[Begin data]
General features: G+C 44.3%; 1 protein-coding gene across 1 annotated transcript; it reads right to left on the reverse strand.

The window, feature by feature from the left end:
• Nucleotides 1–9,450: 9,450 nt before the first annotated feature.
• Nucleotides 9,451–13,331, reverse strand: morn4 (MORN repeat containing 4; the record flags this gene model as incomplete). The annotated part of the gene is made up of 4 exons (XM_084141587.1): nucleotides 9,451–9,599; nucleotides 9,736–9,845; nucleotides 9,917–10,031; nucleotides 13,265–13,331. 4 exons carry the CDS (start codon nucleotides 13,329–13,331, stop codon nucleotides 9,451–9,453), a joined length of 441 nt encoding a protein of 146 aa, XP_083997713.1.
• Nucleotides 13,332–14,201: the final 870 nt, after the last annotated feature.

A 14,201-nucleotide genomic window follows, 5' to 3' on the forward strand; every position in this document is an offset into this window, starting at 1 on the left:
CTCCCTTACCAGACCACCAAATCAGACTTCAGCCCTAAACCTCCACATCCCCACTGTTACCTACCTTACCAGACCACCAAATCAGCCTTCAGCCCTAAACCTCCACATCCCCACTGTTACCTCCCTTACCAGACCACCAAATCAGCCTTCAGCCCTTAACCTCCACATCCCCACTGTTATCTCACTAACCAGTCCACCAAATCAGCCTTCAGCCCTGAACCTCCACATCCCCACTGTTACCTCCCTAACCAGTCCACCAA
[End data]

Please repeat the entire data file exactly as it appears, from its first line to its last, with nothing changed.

General features: G+C 44.3%; 1 protein-coding gene across 1 annotated transcript; it reads right to left on the reverse strand.

The window, feature by feature from the left end:
• Nucleotides 1–9,450: 9,450 nt before the first annotated feature.
• Nucleotides 9,451–13,331, reverse strand: morn4 (MORN repeat containing 4; the record flags this gene model as incomplete). The annotated part of the gene is made up of 4 exons (XM_084141587.1): nucleotides 9,451–9,599; nucleotides 9,736–9,845; nucleotides 9,917–10,031; nucleotides 13,265–13,331. 4 exons carry the CDS (start codon nucleotides 13,329–13,331, stop codon nucleotides 9,451–9,453), a joined length of 441 nt encoding a protein of 146 aa, XP_083997713.1.
• Nucleotides 13,332–14,201: the final 870 nt, after the last annotated feature.

A 14,201-nucleotide genomic window follows, 5' to 3' on the forward strand; every position in this document is an offset into this window, starting at 1 on the left:
CTCCCTTACCAGACCACCAAATCAGACTTCAGCCCTAAACCTCCACATCCCCACTGTTACCTACCTTACCAGACCACCAAATCAGCCTTCAGCCCTAAACCTCCACATCCCCACTGTTACCTCCCTTACCAGACCACCAAATCAGCCTTCAGCCCTTAACCTCCACATCCCCACTGTTATCTCACTAACCAGTCCACCAAATCAGCCTTCAGCCCTGAACCTCCACATCCCCACTGTTACCTCCCTAACCAGTCCACCAA